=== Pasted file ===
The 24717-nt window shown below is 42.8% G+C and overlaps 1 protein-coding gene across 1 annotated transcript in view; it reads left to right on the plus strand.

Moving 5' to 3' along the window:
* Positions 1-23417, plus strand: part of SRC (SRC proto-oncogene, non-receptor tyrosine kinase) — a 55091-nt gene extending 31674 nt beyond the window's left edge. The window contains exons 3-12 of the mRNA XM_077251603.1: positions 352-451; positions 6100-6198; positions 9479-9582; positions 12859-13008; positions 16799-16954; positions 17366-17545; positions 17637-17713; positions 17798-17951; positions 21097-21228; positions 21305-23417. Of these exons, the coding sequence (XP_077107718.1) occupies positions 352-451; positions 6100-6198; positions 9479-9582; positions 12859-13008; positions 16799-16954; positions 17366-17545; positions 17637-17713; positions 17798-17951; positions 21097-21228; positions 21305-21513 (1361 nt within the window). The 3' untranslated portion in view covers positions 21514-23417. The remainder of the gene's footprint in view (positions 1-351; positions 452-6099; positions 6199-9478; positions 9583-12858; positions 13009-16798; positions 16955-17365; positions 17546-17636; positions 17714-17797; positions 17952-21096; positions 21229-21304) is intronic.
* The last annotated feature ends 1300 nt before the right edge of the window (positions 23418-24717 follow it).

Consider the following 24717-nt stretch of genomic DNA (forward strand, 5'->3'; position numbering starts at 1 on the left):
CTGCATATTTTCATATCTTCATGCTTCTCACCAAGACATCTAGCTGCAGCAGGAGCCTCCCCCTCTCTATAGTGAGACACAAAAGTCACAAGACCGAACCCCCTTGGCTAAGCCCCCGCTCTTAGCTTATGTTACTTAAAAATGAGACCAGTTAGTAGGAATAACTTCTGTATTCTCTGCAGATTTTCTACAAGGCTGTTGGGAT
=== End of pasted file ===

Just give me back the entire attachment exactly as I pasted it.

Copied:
The 24717-nt window shown below is 42.8% G+C and overlaps 1 protein-coding gene across 1 annotated transcript in view; it reads left to right on the plus strand.

Moving 5' to 3' along the window:
* Positions 1-23417, plus strand: part of SRC (SRC proto-oncogene, non-receptor tyrosine kinase) — a 55091-nt gene extending 31674 nt beyond the window's left edge. The window contains exons 3-12 of the mRNA XM_077251603.1: positions 352-451; positions 6100-6198; positions 9479-9582; positions 12859-13008; positions 16799-16954; positions 17366-17545; positions 17637-17713; positions 17798-17951; positions 21097-21228; positions 21305-23417. Of these exons, the coding sequence (XP_077107718.1) occupies positions 352-451; positions 6100-6198; positions 9479-9582; positions 12859-13008; positions 16799-16954; positions 17366-17545; positions 17637-17713; positions 17798-17951; positions 21097-21228; positions 21305-21513 (1361 nt within the window). The 3' untranslated portion in view covers positions 21514-23417. The remainder of the gene's footprint in view (positions 1-351; positions 452-6099; positions 6199-9478; positions 9583-12858; positions 13009-16798; positions 16955-17365; positions 17546-17636; positions 17714-17797; positions 17952-21096; positions 21229-21304) is intronic.
* The last annotated feature ends 1300 nt before the right edge of the window (positions 23418-24717 follow it).

Consider the following 24717-nt stretch of genomic DNA (forward strand, 5'->3'; position numbering starts at 1 on the left):
CTGCATATTTTCATATCTTCATGCTTCTCACCAAGACATCTAGCTGCAGCAGGAGCCTCCCCCTCTCTATAGTGAGACACAAAAGTCACAAGACCGAACCCCCTTGGCTAAGCCCCCGCTCTTAGCTTATGTTACTTAAAAATGAGACCAGTTAGTAGGAATAACTTCTGTATTCTCTGCAGATTTTCTACAAGGCTGTTGGGAT